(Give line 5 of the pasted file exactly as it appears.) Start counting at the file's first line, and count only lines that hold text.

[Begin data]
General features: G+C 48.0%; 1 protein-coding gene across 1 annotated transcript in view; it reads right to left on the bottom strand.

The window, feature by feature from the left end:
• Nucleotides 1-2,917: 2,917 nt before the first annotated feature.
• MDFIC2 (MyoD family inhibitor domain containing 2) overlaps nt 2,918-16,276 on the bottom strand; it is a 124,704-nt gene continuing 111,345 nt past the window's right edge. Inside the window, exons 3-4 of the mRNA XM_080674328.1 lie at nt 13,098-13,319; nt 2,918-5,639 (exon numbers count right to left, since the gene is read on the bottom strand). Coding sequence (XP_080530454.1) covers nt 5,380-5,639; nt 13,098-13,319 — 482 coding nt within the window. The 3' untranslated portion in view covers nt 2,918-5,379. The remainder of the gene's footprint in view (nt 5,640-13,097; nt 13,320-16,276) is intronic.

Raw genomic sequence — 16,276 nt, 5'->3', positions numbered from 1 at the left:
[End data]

Raw genomic sequence — 16,276 nt, 5'->3', positions numbered from 1 at the left: